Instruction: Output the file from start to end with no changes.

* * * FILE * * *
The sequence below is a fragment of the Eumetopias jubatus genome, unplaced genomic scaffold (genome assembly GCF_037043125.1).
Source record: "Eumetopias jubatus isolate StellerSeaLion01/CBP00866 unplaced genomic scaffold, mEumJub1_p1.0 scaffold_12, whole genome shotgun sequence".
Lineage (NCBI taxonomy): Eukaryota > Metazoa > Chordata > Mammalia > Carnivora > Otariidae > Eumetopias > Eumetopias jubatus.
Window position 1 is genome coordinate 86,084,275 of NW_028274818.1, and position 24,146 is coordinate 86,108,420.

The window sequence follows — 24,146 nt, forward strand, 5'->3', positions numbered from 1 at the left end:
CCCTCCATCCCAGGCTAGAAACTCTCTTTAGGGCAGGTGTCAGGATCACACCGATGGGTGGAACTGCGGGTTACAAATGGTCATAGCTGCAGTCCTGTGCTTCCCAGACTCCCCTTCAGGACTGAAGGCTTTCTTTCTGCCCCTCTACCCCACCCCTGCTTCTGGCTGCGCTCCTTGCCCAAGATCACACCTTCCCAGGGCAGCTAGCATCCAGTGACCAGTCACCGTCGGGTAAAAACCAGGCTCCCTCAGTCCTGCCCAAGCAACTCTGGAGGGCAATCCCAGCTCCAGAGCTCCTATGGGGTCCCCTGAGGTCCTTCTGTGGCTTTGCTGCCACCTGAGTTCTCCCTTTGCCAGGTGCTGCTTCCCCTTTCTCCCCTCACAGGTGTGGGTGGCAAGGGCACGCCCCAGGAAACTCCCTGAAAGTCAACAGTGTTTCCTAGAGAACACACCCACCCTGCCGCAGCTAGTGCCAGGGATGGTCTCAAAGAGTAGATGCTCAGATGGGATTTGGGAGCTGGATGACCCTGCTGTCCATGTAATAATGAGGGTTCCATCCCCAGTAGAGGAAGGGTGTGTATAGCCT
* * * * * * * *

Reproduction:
The sequence below is a fragment of the Eumetopias jubatus genome, unplaced genomic scaffold (genome assembly GCF_037043125.1).
Source record: "Eumetopias jubatus isolate StellerSeaLion01/CBP00866 unplaced genomic scaffold, mEumJub1_p1.0 scaffold_12, whole genome shotgun sequence".
Lineage (NCBI taxonomy): Eukaryota > Metazoa > Chordata > Mammalia > Carnivora > Otariidae > Eumetopias > Eumetopias jubatus.
Window position 1 is genome coordinate 86,084,275 of NW_028274818.1, and position 24,146 is coordinate 86,108,420.

The window sequence follows — 24,146 nt, forward strand, 5'->3', positions numbered from 1 at the left end:
CCCTCCATCCCAGGCTAGAAACTCTCTTTAGGGCAGGTGTCAGGATCACACCGATGGGTGGAACTGCGGGTTACAAATGGTCATAGCTGCAGTCCTGTGCTTCCCAGACTCCCCTTCAGGACTGAAGGCTTTCTTTCTGCCCCTCTACCCCACCCCTGCTTCTGGCTGCGCTCCTTGCCCAAGATCACACCTTCCCAGGGCAGCTAGCATCCAGTGACCAGTCACCGTCGGGTAAAAACCAGGCTCCCTCAGTCCTGCCCAAGCAACTCTGGAGGGCAATCCCAGCTCCAGAGCTCCTATGGGGTCCCCTGAGGTCCTTCTGTGGCTTTGCTGCCACCTGAGTTCTCCCTTTGCCAGGTGCTGCTTCCCCTTTCTCCCCTCACAGGTGTGGGTGGCAAGGGCACGCCCCAGGAAACTCCCTGAAAGTCAACAGTGTTTCCTAGAGAACACACCCACCCTGCCGCAGCTAGTGCCAGGGATGGTCTCAAAGAGTAGATGCTCAGATGGGATTTGGGAGCTGGATGACCCTGCTGTCCATGTAATAATGAGGGTTCCATCCCCAGTAGAGGAAGGGTGTGTATAGCCT